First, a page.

A variety of resource materials will come in handy for study: • Textbooks – Each unit has a list of textbooks. Some are compulsory (the ‘main’ textbook) and others only recommended. The compulsory text is usually enough; • Study Guides – Available from the ‘Blackboard’ website, some are written like a mini-textbook, others provide a basic outline and tutorial questions; • And More – There are a lot of other useful resources at your disposal, including legal databases and encyclopaedia. Pro Tip: ‘Q&A’ textbooks are available for most subjects, with practice exam questions and model answers. Many are written by your lecturers, and these lecturers set your exams. Not every Q&A book is useful, but paying close attention can give you an inside edge. 8


Different units will have different assessments. The main types of assessment are: • Assignments – Lots of different assignment formats are used in the Law School. Most assignments involve analysis of a legal problem, providing advice regarding parties’ legal positions in response to a fact-based scenario (usually 30-40%); • Exams – End of semester exams, usually worth 50-60% of your total grade. Most exam questions will be scenario-based legal problems, with short essay questions occasionally thrown in for variety.

There are no ‘fail’ marks for individual assessment items. Your final grade is cumulative, so if you get below 50% for an assessment you may still pass that subject on balance (with a bit of work). Being cumulative, every mark counts! Pro Tip: Practise for exams by completing hand-written responses to past exam questions (which you usually find on the Blackboard site for each subject). Identifying legal issues arising from a set of facts can be deceptively difficult. Exams won’t identify a particular topic area like in tutorials and often multiple topics from different areas, so practice identifying issues, too!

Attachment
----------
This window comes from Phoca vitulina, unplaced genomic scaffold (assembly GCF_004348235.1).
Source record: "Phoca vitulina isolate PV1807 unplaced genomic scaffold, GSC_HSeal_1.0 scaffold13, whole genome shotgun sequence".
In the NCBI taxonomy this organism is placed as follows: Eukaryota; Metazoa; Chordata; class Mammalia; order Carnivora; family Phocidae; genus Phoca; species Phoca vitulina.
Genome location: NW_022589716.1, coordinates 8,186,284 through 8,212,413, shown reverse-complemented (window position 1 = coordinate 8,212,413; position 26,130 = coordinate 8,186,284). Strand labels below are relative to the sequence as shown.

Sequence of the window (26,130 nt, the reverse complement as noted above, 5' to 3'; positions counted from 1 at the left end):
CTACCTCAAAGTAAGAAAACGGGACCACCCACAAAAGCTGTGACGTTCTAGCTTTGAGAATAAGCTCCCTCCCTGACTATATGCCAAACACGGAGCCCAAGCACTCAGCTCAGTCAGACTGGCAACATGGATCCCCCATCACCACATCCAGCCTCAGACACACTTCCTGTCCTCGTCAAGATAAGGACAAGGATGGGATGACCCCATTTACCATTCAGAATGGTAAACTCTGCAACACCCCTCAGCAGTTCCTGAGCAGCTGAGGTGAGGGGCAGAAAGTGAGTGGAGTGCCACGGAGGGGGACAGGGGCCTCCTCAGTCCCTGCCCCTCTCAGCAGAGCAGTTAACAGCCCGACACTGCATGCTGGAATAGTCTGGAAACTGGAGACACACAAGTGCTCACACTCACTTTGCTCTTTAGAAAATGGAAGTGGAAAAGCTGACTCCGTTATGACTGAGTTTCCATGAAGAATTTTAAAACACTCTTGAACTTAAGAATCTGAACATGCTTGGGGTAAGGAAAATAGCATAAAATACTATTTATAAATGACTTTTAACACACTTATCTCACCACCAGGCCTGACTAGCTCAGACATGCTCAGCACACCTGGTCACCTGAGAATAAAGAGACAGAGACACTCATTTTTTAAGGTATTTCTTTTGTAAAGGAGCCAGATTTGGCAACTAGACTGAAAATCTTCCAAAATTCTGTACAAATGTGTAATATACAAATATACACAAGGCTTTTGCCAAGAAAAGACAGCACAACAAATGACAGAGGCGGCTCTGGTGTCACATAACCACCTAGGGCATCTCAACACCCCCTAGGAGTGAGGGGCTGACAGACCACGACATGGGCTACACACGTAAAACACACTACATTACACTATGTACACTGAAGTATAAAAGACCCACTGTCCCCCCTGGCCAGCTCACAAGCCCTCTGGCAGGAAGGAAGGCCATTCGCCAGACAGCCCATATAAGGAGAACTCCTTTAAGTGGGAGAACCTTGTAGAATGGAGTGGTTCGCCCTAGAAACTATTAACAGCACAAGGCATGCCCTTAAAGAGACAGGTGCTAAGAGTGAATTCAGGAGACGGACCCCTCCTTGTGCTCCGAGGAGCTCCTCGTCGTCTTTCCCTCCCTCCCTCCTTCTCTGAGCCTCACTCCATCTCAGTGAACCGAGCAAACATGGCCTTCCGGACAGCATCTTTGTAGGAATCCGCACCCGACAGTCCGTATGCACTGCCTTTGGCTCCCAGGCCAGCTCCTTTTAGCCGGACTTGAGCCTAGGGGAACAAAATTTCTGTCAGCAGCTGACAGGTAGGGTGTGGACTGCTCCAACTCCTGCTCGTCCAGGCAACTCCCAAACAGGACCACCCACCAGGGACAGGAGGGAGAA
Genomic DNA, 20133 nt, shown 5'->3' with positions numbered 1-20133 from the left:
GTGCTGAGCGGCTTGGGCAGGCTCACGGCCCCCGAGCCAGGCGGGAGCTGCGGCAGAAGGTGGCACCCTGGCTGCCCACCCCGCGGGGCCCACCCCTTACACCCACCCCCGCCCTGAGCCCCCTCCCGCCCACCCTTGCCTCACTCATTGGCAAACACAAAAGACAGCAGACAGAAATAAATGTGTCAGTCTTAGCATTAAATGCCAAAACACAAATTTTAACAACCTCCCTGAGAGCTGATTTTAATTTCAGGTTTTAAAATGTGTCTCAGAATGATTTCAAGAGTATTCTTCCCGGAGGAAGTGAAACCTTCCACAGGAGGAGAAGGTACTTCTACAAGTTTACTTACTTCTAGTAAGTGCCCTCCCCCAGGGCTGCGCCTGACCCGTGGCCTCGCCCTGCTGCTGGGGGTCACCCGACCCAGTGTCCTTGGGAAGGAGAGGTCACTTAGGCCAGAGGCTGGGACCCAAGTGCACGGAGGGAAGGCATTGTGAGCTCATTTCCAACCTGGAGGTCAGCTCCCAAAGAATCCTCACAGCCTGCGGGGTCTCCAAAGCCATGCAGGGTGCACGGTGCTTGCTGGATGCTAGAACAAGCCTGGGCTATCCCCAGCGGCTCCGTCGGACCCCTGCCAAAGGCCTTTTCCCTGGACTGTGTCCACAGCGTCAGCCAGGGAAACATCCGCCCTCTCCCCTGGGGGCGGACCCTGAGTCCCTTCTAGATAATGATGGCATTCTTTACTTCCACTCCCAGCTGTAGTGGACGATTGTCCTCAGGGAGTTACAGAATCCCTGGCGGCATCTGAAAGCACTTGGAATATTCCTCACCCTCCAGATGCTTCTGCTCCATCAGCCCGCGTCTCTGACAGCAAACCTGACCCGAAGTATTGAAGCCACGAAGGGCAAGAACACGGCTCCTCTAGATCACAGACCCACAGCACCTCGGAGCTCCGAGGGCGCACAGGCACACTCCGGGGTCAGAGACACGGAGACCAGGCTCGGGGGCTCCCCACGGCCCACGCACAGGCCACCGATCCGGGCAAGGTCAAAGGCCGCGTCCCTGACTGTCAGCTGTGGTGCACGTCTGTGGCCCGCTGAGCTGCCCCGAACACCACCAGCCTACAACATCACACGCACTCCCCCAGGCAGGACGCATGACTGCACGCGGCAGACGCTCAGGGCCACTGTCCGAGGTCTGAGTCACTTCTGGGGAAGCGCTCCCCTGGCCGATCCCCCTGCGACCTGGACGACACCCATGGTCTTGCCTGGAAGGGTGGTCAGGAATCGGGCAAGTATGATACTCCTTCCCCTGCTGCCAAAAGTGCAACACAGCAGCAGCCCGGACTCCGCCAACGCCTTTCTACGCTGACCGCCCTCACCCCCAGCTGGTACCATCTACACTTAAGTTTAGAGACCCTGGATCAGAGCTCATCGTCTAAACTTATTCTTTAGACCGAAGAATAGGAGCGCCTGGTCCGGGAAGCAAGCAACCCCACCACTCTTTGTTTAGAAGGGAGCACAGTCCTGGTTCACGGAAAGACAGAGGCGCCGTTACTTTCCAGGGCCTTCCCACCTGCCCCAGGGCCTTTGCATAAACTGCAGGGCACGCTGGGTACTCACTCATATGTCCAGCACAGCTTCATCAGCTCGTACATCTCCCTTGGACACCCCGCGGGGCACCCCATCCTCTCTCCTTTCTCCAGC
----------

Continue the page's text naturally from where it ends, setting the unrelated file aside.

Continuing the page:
A majority of QUT Law exams are open book. You can bring any written material you’d like, and it’s generally advisable to compile a set of notes to bring along. Notes are helpful in three ways: 1. Writing notes is a very effective way of studying course content; 2. Organising content in your preferred way provides a personalised reference tool; and 3. Personalised notes are invaluable in an exam.

You’ll eventually find your preferred method of structuring and compiling notes. Try outlining a structure for your response and then a step-by-step procedure for analysing each sub-issue. Some students post their exam notes online. Approach these notes with caution – they have not been vetted by content experts (i.e. lecturers) and often contain errors. Lecturers also set exam questions to exploit known errors in online notes, and markers can pick when you’ve used them.


Law Industry


Understanding a little bit about the legal industry is very important, and something that many students take a long time to come to grips with. Here are a few basics to start with!